I made a S-Corp for myself. I have to pay $800 to CA every year, but it was the best and most flexible for payroll etc and for accepting payments for overseas projects. But yes, you need to talk to an CPA to get to the right answer.

Mar 6, 18 9:42 pm

llc protects your personal assets... client won’t be able to go after the roof over your head if the shit hits the fan

Mar 6, 18 11:15 pm

Depends on what kind of shit, correct? Under what circumstances would the LLC protect me?


LLC (as with any business entity type providing limited liability protection provisions) protects your personal assets from contractual based lawsuits. It does not completely relieve you from professional liability issues such as tort or negligence. Lawyers would pierce the "corporate veil" and personally name you in the lawsuit and get around the limited liability. Note: The more an LLC looks like a sole-proprietorship, the easier it maybe for them to negate the limited liability using whatever provisions of laws there is to get through it. That's why they are lawyers. You should always carry professional liability insurance (PLI). The LLC or even a corporation does not substitute PLI. Why would they pierce the "corporate veil" because usually LLCs have no tangible assets just a little bit of cash in the bank, especially one-member LLCs. If you a member to your LLC, it would help a little bit but only a little but most small business LLCs have little or no assets in the LLC so they will use every strategy they can to 'pierce the corporate veil'. Take note and study up on piercing the corporate veil. It gives the lawyers a hurdle they have to go through to get to you. Not an unsurmountable wall but a hurdle. A sole-proprietorship is NO PROTECTION. It means, they sue you, everything you own including the shirt and underwear you are wearing tangible assets. Ok, they probably won't take the clothes you are wearing but what you are not wearing is probably claimable including seizing your bank account capital and garnishment. In short, they take money you deposit into the account. You can't use banks to put away money. Your live will be a living hell straight into homelessness. (in a very bad case)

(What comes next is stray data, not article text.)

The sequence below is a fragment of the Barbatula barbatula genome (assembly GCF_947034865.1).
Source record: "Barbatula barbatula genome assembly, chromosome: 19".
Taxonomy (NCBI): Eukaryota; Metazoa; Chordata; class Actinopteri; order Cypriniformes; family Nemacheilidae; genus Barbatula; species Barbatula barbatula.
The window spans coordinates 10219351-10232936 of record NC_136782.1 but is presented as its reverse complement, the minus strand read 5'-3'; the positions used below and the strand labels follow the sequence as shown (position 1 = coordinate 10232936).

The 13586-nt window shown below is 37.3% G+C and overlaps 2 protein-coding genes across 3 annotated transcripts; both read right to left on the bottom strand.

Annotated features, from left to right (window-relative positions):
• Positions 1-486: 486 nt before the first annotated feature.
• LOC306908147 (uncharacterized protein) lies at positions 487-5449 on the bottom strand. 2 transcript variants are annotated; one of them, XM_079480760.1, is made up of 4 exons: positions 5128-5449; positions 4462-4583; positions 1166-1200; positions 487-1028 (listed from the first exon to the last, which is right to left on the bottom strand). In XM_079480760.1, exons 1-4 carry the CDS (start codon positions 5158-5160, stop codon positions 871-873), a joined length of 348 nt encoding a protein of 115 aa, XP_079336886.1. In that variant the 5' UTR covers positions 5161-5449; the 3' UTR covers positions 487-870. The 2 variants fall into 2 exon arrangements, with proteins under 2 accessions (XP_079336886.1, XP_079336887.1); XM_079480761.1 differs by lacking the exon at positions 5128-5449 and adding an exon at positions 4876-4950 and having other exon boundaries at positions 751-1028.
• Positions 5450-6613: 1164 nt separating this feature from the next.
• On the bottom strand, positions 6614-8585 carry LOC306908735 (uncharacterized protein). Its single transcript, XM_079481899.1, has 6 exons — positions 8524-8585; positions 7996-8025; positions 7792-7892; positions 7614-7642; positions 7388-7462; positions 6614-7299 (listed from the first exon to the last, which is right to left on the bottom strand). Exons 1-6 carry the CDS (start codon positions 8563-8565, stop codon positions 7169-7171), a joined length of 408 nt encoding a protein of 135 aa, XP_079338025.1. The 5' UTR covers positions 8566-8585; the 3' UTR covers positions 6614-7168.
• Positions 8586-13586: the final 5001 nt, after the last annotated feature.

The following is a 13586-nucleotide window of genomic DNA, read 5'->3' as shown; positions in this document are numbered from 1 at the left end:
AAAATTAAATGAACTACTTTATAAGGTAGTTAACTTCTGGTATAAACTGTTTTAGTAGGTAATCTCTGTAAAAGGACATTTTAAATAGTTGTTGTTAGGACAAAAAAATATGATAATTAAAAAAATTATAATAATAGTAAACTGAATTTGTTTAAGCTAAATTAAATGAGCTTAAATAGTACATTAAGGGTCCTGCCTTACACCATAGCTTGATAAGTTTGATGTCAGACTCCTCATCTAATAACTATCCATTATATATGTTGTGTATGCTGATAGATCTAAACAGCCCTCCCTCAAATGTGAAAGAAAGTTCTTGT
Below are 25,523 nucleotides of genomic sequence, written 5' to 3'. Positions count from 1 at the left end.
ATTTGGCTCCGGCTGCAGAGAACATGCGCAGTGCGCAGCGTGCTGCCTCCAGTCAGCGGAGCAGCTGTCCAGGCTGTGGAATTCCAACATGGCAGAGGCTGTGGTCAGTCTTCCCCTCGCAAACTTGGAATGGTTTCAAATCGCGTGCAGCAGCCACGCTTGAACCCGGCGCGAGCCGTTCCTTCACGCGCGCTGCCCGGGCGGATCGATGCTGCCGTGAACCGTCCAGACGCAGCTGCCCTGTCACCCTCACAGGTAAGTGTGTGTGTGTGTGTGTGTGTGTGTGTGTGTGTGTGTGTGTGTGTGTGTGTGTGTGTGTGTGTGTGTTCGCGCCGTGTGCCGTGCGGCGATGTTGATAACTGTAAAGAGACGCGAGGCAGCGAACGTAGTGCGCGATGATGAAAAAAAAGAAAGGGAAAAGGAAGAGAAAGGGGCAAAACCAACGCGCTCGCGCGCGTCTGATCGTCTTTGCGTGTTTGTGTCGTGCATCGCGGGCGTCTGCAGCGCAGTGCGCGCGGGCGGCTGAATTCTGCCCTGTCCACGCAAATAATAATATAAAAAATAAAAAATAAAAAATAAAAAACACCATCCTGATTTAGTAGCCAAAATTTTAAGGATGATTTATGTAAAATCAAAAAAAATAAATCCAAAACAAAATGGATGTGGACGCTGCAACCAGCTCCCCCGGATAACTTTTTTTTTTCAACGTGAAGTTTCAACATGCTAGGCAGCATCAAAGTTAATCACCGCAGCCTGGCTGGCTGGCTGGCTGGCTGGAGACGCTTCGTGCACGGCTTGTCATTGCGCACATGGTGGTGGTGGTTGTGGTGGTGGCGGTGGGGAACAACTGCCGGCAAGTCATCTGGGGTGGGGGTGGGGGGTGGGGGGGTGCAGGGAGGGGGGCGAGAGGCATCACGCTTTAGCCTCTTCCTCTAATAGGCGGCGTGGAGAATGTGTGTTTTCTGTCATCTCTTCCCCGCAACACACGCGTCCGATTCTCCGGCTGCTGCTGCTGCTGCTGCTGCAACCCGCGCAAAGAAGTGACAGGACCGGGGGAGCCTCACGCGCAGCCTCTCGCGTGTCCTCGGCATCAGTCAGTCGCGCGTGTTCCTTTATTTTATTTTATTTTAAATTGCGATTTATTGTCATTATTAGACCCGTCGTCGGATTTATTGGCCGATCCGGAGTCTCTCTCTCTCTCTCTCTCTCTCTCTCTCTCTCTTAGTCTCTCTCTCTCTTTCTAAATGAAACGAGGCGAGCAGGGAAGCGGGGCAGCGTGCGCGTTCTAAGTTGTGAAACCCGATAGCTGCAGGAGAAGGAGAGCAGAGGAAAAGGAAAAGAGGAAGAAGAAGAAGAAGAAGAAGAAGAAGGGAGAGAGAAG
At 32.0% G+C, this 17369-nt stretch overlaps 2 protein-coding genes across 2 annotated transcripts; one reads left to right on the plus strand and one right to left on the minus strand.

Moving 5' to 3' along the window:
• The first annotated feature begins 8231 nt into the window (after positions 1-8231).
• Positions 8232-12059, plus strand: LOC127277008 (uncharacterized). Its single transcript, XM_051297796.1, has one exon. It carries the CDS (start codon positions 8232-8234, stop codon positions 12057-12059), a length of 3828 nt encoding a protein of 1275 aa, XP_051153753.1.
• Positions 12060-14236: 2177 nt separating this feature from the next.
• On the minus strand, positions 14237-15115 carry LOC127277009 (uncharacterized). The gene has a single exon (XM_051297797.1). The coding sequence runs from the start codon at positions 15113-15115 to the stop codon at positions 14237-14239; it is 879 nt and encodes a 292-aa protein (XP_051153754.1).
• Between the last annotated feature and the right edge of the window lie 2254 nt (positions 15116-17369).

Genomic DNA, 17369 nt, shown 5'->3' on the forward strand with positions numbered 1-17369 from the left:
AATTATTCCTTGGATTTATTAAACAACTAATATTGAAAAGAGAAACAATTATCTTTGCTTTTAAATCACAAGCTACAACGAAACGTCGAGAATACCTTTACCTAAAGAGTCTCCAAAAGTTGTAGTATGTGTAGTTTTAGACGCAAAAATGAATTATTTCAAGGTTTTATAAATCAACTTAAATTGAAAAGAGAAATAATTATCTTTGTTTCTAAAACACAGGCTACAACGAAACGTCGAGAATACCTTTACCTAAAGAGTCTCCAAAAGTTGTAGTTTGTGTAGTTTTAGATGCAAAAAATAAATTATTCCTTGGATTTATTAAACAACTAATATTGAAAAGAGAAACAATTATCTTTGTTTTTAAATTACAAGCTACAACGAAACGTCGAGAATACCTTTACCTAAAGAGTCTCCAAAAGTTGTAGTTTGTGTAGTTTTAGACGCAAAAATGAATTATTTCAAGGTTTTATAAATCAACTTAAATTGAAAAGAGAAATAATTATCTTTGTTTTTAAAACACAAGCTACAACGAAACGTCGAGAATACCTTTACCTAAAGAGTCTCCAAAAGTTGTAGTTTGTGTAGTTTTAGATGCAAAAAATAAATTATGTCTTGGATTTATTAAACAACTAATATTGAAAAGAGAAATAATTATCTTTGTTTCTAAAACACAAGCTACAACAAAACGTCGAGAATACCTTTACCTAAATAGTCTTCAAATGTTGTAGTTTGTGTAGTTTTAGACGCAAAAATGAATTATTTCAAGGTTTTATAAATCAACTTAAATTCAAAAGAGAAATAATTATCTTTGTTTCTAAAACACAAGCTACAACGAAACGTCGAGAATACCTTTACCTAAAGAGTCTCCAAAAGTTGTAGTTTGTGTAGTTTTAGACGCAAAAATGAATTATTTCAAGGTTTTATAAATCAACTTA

oneLOSTarchitect is partially correct. There are caveats. The LLC won't protect you under all cases. It will put a hurdle and limited liability can be pierced but not for contractual claims. It would usually have to be tort and negligence claims of a more severe instance. Remember the term "peircing the corporate veil". It applies to LLCs, PLLC, LLP, PLLP, S-Corps, and C-Corporations and any other business entity that provides limited liability protection.


I emphasize the issue of "piercing the corporate veil" so that you or anyone looking to LLCs to pay attention to the holes in the "limited liability armor" so that you can mitigate. Being a sole-proprietorship is going in with no armor.\

Block this user

Are you sure you want to block this user and hide all related comments throughout the site?

  • ×Search in: